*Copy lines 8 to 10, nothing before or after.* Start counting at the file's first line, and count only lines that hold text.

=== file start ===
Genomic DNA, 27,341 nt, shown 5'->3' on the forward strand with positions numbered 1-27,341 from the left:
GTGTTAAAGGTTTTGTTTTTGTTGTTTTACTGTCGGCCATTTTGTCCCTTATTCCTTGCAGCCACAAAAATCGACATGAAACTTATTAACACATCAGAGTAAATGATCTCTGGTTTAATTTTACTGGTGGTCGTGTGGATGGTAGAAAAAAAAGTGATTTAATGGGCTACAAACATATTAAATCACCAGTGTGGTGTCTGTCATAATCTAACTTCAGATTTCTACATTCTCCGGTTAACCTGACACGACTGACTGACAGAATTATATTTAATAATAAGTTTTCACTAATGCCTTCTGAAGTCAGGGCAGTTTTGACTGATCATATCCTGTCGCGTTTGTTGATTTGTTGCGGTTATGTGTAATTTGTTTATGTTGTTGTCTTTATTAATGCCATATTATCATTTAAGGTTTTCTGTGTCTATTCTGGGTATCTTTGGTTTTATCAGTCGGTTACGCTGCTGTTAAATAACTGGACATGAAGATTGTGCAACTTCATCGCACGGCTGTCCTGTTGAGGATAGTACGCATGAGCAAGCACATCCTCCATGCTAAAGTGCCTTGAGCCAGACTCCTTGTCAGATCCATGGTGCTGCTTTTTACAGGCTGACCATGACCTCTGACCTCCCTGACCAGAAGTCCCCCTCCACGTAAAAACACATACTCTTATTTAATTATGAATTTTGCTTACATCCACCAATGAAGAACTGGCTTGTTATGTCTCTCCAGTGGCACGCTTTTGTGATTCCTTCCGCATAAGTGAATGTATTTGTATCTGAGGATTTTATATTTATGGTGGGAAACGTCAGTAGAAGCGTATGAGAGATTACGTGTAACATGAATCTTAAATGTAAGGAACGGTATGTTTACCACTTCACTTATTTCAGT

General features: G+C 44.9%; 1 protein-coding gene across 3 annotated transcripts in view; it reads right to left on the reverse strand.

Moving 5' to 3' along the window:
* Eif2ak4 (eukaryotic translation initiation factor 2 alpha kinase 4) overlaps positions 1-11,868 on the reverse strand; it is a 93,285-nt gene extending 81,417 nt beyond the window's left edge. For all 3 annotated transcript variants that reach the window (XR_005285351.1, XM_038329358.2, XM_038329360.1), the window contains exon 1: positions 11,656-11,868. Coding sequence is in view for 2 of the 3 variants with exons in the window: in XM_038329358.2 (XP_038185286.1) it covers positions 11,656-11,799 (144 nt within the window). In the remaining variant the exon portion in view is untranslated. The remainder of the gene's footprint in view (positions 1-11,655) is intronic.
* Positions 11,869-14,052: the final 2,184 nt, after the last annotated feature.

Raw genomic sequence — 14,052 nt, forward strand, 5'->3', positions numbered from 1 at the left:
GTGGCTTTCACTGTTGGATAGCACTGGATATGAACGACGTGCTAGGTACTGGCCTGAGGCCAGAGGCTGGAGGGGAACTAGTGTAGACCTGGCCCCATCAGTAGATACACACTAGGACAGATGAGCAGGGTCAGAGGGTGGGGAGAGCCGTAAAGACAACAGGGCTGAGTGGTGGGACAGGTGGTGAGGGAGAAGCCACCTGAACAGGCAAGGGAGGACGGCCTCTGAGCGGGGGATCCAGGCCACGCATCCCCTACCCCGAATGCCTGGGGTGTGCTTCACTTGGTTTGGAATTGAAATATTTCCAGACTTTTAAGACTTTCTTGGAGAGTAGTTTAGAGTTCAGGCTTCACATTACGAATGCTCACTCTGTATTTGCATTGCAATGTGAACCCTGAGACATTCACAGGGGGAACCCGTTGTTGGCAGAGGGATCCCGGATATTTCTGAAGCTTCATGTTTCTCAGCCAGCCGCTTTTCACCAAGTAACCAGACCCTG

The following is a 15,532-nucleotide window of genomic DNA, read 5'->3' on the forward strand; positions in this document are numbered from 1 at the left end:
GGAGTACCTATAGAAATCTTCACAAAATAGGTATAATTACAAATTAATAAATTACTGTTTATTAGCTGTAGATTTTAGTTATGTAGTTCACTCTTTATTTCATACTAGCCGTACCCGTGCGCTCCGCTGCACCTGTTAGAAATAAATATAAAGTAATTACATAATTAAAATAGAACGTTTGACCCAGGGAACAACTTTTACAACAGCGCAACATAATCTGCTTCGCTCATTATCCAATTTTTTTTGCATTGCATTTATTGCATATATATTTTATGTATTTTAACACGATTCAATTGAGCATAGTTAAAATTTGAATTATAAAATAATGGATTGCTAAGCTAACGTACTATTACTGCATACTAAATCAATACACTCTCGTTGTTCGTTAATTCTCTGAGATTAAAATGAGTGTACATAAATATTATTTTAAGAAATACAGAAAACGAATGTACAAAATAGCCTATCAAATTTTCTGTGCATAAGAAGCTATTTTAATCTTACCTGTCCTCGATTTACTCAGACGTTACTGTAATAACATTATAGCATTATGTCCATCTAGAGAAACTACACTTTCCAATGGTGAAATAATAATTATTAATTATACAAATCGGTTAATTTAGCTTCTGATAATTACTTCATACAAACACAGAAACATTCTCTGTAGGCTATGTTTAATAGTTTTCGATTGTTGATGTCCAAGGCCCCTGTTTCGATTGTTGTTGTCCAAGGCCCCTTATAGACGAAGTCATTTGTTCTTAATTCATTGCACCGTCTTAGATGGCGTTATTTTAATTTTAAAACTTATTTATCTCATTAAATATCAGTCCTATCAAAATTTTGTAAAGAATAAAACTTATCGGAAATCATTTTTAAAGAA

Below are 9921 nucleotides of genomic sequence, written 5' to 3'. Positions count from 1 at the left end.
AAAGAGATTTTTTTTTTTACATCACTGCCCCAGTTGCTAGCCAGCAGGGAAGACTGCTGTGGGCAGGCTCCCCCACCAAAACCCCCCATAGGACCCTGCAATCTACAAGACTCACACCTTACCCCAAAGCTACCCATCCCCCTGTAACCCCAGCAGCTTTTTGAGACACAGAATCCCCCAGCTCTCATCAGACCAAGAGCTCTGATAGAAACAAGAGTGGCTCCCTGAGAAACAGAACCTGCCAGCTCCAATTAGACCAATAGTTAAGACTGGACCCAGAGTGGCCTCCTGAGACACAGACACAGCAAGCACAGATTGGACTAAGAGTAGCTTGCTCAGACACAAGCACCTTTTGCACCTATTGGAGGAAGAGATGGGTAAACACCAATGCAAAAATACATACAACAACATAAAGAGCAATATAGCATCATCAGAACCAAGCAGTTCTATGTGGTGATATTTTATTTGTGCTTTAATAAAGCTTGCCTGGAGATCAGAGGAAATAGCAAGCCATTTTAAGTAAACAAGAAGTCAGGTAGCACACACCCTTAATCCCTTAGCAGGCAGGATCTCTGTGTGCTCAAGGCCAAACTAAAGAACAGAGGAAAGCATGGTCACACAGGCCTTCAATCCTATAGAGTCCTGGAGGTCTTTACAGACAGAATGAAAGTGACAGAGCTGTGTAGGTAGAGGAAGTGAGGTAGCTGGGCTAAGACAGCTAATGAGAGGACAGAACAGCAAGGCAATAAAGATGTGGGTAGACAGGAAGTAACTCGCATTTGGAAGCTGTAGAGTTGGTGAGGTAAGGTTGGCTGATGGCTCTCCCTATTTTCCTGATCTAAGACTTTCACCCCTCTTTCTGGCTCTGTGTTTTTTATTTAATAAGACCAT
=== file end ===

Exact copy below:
GTGGCTTTCACTGTTGGATAGCACTGGATATGAACGACGTGCTAGGTACTGGCCTGAGGCCAGAGGCTGGAGGGGAACTAGTGTAGACCTGGCCCCATCAGTAGATACACACTAGGACAGATGAGCAGGGTCAGAGGGTGGGGAGAGCCGTAAAGACAACAGGGCTGAGTGGTGGGACAGGTGGTGAGGGAGAAGCCACCTGAACAGGCAAGGGAGGACGGCCTCTGAGCGGGGGATCCAGGCCACGCATCCCCTACCCCGAATGCCTGGGGTGTGCTTCACTTGGTTTGGAATTGAAATATTTCCAGACTTTTAAGACTTTCTTGGAGAGTAGTTTAGAGTTCAGGCTTCACATTACGAATGCTCACTCTGTATTTGCATTGCAATGTGAACCCTGAGACATTCACAGGGGGAACCCGTTGTTGGCAGAGGGATCCCGGATATTTCTGAAGCTTCATGTTTCTCAGCCAGCCGCTTTTCACCAAGTAACCAGACCCTG

The following is a 15,532-nucleotide window of genomic DNA, read 5'->3' on the forward strand; positions in this document are numbered from 1 at the left end:
GGAGTACCTATAGAAATCTTCACAAAATAGGTATAATTACAAATTAATAAATTACTGTTTATTAGCTGTAGATTTTAGTTATGTAGTTCACTCTTTATTTCATACTAGCCGTACCCGTGCGCTCCGCTGCACCTGTTAGAAATAAATATAAAGTAATTACATAATTAAAATAGAACGTTTGACCCAGGGAACAACTTTTACAACAGCGCAACATAATCTGCTTCGCTCATTATCCAATTTTTTTTGCATTGCATTTATTGCATATATATTTTATGTATTTTAACACGATTCAATTGAGCATAGTTAAAATTTGAATTATAAAATAATGGATTGCTAAGCTAACGTACTATTACTGCATACTAAATCAATACACTCTCGTTGTTCGTTAATTCTCTGAGATTAAAATGAGTGTACATAAATATTATTTTAAGAAATACAGAAAACGAATGTACAAAATAGCCTATCAAATTTTCTGTGCATAAGAAGCTATTTTAATCTTACCTGTCCTCGATTTACTCAGACGTTACTGTAATAACATTATAGCATTATGTCCATCTAGAGAAACTACACTTTCCAATGGTGAAATAATAATTATTAATTATACAAATCGGTTAATTTAGCTTCTGATAATTACTTCATACAAACACAGAAACATTCTCTGTAGGCTATGTTTAATAGTTTTCGATTGTTGATGTCCAAGGCCCCTGTTTCGATTGTTGTTGTCCAAGGCCCCTTATAGACGAAGTCATTTGTTCTTAATTCATTGCACCGTCTTAGATGGCGTTATTTTAATTTTAAAACTTATTTATCTCATTAAATATCAGTCCTATCAAAATTTTGTAAAGAATAAAACTTATCGGAAATCATTTTTAAAGAA